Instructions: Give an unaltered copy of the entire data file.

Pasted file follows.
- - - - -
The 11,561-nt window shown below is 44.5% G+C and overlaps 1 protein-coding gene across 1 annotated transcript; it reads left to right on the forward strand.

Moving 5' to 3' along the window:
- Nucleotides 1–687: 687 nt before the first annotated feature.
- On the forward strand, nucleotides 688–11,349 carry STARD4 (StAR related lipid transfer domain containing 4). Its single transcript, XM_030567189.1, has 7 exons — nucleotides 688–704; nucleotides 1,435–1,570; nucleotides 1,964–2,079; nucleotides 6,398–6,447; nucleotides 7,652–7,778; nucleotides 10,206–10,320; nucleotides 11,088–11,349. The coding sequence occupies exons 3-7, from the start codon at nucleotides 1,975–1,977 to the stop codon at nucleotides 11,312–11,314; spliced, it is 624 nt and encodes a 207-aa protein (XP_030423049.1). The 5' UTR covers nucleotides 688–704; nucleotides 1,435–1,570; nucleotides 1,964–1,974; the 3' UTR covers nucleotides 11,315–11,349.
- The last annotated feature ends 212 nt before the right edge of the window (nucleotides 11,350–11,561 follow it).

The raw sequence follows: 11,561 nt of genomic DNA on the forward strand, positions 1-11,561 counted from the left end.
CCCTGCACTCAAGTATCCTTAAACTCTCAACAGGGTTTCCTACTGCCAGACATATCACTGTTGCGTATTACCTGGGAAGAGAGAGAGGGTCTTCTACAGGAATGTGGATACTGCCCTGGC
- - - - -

The 11,561-nt window shown below is 44.5% G+C and overlaps 1 protein-coding gene across 1 annotated transcript; it reads left to right on the forward strand.

Moving 5' to 3' along the window:
- Nucleotides 1–687: 687 nt before the first annotated feature.
- On the forward strand, nucleotides 688–11,349 carry STARD4 (StAR related lipid transfer domain containing 4). Its single transcript, XM_030567189.1, has 7 exons — nucleotides 688–704; nucleotides 1,435–1,570; nucleotides 1,964–2,079; nucleotides 6,398–6,447; nucleotides 7,652–7,778; nucleotides 10,206–10,320; nucleotides 11,088–11,349. The coding sequence occupies exons 3-7, from the start codon at nucleotides 1,975–1,977 to the stop codon at nucleotides 11,312–11,314; spliced, it is 624 nt and encodes a 207-aa protein (XP_030423049.1). The 5' UTR covers nucleotides 688–704; nucleotides 1,435–1,570; nucleotides 1,964–1,974; the 3' UTR covers nucleotides 11,315–11,349.
- The last annotated feature ends 212 nt before the right edge of the window (nucleotides 11,350–11,561 follow it).

The raw sequence follows: 11,561 nt of genomic DNA on the forward strand, positions 1-11,561 counted from the left end.
CCCTGCACTCAAGTATCCTTAAACTCTCAACAGGGTTTCCTACTGCCAGACATATCACTGTTGCGTATTACCTGGGAAGAGAGAGAGGGTCTTCTACAGGAATGTGGATACTGCCCTGGC